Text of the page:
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(Mar 15, 2012) On March 9, 2012, it was reported that Taiwan legal experts and activists have called for government fast-tracking of amendments to Taiwan's laws to bring them into conformity with the United Nations' International Covenant on Civil and Political Rights and International Covenant on Economic, Social and Cultural Rights. Taiwan's legislature ratified the two human rights instruments on March 31, 2009. On the same date, the Law on the Enforcement of the International Covenant on Civil and Political Rights and the International Covenant on Economic, Social and Cultural Rights (hereinafter Enforcement Law) was adopted by the legislature, making the covenants legally binding in Taiwan. (Activists Urge ROC to Comply with UN Human Rights Covenants, TAIWAN TODAY (Mar. 12, 2012); Wendy Zeldin, Taiwan: Two International Human Rights Covenants Ratified, GLOBAL LEGAL MONITOR (Apr. 15, 2009); International Covenant on Civil and Political Rights (Dec. 16, 1966, in force on Mar. 23, 1976), Office of the United Nations High Commissioner for Human Rights (OHCHR) website; International Covenant on Economic, Social and Cultural Rights (Dec. 16, 1996, in force on Jan. 3, 1976), OHCHR website.)
Attorney Kao Ying-cheng, a member of the nongovernmental Judicial Reform Foundation, stated that almost 30% of Taiwan's laws deemed to be in contradiction of the covenants have yet to be revised, even though all the relevant laws were supposed to be amended within two years of December 10, 2009, based on the Enforcement Law. (Activists Urge ROC to Comply with UN Human Rights Covenants, supra; Enforcement Law For International Covenant on Civil and Political Rights and International Covenant on Economic, Social and Cultural Rights, 6859 THE GAZETTE OF THE OFFICE OF THE PRESIDENT 17-19 (Apr. 22, 2009), available at Global Legal Information Network, GLIN ID No. 217785.)
Kao pointed out that "[s]ome recent court rulings have even applied laws made outdated by the domestic implementation law. (Activists Urge ROC to Comply with UN Human Rights Covenants, supra.) He cited in particular a well-known case involving the Assembly and Parade Act. A professor was prosecuted on the basis of an article of the Act that contravened the International Covenant on Civil and Political Rights. Although the professor was found not guilty by both the Taipei District Court and the Taiwan High Court, Kao argues that "[t]he high court should have rejected the case outright as having no basis in law, … . By failing to do so it missed the opportunity to deliver on the government vow to protect human rights." (Id.)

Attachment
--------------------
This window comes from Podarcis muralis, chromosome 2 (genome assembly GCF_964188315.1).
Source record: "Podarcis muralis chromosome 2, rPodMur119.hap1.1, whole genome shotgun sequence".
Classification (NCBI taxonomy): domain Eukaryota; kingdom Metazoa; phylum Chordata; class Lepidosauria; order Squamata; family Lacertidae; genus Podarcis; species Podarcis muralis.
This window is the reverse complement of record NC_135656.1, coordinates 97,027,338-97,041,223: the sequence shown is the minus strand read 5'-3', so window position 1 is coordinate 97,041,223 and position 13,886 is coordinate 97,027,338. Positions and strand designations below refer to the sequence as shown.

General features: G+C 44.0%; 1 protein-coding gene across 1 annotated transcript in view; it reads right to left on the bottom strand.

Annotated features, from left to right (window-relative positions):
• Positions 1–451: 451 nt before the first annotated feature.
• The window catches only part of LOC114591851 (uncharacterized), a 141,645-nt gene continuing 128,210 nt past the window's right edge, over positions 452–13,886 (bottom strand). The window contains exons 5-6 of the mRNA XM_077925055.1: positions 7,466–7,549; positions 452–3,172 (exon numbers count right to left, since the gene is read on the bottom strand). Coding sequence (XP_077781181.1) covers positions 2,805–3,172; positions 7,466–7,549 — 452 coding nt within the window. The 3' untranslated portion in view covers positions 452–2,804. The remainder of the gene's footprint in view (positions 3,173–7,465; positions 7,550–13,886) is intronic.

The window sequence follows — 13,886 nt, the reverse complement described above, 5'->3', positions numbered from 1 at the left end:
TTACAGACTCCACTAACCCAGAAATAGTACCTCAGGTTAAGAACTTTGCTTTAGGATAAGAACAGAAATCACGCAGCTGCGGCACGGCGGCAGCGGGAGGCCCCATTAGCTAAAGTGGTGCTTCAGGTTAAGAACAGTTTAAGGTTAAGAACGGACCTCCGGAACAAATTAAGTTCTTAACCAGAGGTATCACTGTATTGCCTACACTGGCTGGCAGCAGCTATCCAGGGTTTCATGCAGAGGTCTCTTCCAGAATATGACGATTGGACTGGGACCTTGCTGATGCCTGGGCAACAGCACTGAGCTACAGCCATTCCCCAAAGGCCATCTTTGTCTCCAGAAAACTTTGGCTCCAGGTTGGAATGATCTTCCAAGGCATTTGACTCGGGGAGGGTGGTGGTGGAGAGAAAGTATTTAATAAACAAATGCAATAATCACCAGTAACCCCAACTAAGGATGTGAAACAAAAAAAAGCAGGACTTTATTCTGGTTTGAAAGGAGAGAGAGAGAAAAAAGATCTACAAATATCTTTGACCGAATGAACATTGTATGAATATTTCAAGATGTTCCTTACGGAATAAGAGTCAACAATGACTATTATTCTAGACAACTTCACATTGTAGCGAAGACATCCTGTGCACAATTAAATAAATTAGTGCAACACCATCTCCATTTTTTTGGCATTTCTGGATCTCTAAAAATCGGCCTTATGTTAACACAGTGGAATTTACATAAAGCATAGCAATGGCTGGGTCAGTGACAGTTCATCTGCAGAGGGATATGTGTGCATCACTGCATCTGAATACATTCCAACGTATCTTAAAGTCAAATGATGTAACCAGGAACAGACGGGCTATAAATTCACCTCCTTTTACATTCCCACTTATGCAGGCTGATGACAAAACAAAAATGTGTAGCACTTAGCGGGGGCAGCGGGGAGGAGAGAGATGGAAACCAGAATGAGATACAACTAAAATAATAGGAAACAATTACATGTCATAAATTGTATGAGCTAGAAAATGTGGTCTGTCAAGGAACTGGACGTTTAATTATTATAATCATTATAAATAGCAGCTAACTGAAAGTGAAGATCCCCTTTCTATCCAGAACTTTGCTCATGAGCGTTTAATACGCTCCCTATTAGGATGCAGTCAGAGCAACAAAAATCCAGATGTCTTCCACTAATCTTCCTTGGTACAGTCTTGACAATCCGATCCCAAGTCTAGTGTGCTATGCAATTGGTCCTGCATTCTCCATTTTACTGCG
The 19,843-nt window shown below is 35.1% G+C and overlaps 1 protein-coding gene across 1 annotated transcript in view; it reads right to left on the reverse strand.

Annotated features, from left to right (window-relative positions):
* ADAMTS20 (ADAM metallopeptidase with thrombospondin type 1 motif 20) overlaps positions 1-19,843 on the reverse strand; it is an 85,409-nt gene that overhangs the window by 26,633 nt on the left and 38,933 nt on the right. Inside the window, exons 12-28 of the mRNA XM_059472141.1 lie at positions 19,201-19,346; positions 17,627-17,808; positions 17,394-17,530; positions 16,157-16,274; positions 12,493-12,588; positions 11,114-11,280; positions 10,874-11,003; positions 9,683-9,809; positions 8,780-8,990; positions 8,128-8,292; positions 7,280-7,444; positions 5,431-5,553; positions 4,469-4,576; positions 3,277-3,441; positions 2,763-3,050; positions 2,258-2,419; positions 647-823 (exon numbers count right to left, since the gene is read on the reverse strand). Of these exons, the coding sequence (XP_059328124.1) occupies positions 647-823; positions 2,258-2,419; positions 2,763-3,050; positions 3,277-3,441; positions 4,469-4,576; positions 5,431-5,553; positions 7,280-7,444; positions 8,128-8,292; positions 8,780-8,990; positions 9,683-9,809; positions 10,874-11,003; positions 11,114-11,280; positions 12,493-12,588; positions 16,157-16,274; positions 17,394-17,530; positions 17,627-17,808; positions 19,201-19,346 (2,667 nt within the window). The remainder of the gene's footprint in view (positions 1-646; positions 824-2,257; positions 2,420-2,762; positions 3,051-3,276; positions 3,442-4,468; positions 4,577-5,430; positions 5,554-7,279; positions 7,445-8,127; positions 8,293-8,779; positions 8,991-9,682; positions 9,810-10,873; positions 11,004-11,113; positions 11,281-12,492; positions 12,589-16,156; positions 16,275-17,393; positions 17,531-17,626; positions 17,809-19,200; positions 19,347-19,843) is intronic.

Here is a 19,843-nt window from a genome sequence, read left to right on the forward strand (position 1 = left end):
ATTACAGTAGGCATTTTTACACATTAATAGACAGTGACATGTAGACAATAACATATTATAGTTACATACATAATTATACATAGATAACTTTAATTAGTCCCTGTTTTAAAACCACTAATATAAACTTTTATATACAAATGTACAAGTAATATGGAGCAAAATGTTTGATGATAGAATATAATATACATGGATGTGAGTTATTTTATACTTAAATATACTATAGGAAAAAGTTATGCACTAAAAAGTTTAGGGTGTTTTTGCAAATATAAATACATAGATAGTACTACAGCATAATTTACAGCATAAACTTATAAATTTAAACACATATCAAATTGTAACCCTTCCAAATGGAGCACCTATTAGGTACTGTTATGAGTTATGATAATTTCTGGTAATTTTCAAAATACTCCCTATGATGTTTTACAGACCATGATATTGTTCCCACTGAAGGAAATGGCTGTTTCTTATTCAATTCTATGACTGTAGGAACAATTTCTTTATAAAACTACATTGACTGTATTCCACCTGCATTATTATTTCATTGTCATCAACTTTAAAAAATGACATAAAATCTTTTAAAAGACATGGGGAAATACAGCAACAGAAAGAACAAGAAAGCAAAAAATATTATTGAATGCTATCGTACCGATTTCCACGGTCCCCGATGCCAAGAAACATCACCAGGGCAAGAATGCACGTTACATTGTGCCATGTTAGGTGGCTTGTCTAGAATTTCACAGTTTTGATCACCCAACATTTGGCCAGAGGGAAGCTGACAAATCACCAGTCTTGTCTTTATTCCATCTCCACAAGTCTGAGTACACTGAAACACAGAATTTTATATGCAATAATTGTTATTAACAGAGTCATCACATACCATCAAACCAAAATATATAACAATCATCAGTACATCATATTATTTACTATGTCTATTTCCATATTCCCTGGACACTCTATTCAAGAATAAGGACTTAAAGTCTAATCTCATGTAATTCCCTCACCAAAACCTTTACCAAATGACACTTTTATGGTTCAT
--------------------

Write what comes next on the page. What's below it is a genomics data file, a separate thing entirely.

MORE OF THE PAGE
A Ministry of Justice report issued on December 16, 2011, indicated that 187, or 71%, of the 263 laws and decrees and administrative measures to be reviewed for conformity with the two Covenants had been sorted out by December 9, 2011, while 76 items, or 29%, remained to be handled. Among the 76 are 54 instances of laws (50 of which have already been sent to the legislature for deliberation), 21 decrees, and 1 administrative measure. (Ministry of Justice Explanation of the Situation of Review of Laws and Ordinances and Administrative Measures in Violation of the Two Covenants [in Chinese] (last updated Dec. 16, 2011), Taiwan Ministry of Justice website.)
Ma Ying-jeou, President of the Republic of China (on Taiwan), stated recently, moreover, that this year the government would publish its first report in accordance with the two human rights treaties. (Rachel Chan, Ma Highlights Taiwan's Human Rights Efforts, TAIWAN TODAY (Mar. 7, 2012).)
|Author:||Wendy Zeldin More by this author|
|Topic:||Human rights More on this topic|
|Jurisdiction:||Taiwan More about this jurisdiction|
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Last updated: 03/15/2012